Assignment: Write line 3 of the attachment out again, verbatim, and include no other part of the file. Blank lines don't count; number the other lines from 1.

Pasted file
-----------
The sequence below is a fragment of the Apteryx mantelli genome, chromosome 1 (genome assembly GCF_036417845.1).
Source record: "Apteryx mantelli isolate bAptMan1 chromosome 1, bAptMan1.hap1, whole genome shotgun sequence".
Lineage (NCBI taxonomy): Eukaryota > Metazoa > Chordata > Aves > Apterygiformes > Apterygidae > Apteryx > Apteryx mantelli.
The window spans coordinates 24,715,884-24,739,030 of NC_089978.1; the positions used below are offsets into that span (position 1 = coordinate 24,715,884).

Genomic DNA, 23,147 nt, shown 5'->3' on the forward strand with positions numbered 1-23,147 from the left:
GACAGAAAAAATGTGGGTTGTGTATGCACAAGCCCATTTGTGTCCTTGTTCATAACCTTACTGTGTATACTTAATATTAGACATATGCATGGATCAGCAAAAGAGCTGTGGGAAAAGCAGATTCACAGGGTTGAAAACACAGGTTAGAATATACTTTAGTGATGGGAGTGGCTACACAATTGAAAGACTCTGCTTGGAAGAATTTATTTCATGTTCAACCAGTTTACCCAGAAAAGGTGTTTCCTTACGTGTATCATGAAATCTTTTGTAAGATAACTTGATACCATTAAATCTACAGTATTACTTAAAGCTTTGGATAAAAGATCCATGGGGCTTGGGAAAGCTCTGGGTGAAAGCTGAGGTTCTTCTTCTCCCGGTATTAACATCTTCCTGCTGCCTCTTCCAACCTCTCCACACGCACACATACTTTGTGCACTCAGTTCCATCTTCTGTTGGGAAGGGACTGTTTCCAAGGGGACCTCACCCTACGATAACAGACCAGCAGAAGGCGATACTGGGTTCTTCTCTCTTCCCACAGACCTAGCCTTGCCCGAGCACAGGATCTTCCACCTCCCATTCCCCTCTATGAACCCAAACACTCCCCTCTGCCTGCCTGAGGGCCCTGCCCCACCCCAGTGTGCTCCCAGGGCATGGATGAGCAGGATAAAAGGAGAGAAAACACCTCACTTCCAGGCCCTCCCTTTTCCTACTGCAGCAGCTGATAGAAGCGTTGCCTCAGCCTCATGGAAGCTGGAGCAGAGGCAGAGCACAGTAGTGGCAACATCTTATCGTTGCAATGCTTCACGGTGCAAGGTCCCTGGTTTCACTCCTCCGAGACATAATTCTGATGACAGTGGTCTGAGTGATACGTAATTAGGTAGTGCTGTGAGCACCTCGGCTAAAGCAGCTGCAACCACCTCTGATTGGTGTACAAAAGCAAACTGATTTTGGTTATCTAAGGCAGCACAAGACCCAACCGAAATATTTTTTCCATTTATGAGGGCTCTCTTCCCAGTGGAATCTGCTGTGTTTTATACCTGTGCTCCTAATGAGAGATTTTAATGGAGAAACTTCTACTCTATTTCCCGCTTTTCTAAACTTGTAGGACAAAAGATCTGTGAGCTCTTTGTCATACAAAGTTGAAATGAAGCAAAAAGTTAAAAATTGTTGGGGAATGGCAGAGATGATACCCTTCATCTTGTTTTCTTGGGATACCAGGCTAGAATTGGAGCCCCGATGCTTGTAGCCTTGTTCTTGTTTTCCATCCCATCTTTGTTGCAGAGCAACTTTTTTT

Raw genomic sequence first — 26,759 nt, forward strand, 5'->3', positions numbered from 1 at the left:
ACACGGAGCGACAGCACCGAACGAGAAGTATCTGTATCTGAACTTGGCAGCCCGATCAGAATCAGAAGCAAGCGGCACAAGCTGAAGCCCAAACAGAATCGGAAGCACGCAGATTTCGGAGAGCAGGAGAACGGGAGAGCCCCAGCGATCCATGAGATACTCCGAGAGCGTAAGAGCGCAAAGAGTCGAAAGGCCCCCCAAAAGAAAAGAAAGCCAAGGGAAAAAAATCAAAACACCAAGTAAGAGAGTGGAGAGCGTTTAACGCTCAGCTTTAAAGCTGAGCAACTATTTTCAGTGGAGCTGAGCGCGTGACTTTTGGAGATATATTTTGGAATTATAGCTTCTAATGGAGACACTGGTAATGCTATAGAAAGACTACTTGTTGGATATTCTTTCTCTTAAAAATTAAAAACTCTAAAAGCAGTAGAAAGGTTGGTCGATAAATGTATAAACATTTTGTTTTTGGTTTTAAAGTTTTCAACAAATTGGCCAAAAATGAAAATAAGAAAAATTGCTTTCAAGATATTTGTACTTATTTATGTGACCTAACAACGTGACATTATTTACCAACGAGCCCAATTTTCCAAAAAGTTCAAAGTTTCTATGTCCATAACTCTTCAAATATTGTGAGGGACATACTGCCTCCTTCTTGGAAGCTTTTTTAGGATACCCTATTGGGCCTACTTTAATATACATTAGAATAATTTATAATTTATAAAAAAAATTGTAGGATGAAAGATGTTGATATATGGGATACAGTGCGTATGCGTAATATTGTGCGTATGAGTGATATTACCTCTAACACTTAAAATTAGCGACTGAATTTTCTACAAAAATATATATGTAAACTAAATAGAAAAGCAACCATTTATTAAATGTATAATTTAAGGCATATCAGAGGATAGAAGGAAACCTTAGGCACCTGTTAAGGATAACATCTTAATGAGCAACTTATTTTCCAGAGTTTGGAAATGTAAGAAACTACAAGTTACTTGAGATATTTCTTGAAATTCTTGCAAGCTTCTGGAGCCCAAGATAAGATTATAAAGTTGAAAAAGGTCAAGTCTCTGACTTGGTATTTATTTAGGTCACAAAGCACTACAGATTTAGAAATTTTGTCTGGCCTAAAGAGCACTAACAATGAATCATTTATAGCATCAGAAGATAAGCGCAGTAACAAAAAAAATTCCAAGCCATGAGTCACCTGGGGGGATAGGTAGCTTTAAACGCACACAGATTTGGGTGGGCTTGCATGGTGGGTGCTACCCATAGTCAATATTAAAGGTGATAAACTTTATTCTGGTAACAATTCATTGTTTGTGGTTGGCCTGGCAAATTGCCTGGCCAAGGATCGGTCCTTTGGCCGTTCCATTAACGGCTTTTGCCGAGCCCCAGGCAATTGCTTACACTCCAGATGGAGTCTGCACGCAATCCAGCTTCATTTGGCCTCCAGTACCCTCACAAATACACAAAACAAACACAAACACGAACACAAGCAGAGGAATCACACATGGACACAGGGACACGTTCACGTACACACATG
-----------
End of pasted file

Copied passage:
Lineage (NCBI taxonomy): Eukaryota > Metazoa > Chordata > Aves > Apterygiformes > Apterygidae > Apteryx > Apteryx mantelli.